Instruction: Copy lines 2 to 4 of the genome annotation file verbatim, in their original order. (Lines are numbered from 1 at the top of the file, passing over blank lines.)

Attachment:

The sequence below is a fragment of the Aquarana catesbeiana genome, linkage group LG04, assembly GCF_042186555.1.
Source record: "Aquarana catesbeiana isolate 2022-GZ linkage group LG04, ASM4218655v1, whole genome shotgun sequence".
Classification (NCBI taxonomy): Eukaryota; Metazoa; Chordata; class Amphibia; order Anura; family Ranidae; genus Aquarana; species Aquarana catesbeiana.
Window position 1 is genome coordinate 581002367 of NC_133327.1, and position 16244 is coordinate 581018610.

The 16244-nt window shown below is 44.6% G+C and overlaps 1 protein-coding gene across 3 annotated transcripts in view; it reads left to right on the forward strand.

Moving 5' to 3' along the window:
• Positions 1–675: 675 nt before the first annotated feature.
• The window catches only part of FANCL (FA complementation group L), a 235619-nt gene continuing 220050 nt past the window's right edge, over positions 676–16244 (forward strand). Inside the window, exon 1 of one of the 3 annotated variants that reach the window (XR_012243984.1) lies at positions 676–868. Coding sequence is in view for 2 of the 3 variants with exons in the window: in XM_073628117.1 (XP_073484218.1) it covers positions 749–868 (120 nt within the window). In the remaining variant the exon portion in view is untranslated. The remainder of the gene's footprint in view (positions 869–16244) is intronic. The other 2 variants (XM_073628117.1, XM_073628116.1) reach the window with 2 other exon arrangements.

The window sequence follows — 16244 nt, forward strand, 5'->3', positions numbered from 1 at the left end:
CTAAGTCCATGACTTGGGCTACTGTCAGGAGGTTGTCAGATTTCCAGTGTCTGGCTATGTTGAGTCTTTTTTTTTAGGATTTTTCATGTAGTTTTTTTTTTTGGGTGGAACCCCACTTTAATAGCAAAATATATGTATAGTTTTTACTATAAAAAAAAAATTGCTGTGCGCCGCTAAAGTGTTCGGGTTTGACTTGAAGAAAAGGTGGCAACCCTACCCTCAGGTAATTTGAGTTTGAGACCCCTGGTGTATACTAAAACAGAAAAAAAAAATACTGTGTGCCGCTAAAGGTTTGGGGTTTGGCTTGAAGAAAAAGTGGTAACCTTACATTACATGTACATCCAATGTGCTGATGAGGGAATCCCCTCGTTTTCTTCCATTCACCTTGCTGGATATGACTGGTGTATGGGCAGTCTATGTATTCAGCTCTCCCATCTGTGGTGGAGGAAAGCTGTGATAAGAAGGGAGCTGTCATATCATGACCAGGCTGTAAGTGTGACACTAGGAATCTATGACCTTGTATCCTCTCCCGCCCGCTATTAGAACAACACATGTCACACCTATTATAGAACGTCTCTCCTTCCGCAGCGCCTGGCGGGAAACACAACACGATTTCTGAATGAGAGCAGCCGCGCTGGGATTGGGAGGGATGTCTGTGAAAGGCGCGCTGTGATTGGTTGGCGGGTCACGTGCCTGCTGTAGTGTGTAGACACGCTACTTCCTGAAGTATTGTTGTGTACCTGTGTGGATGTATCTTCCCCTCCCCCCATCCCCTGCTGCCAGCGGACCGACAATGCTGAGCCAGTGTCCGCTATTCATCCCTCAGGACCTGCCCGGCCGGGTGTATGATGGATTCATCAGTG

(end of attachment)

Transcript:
Source record: "Aquarana catesbeiana isolate 2022-GZ linkage group LG04, ASM4218655v1, whole genome shotgun sequence".
Classification (NCBI taxonomy): Eukaryota; Metazoa; Chordata; class Amphibia; order Anura; family Ranidae; genus Aquarana; species Aquarana catesbeiana.
Window position 1 is genome coordinate 581002367 of NC_133327.1, and position 16244 is coordinate 581018610.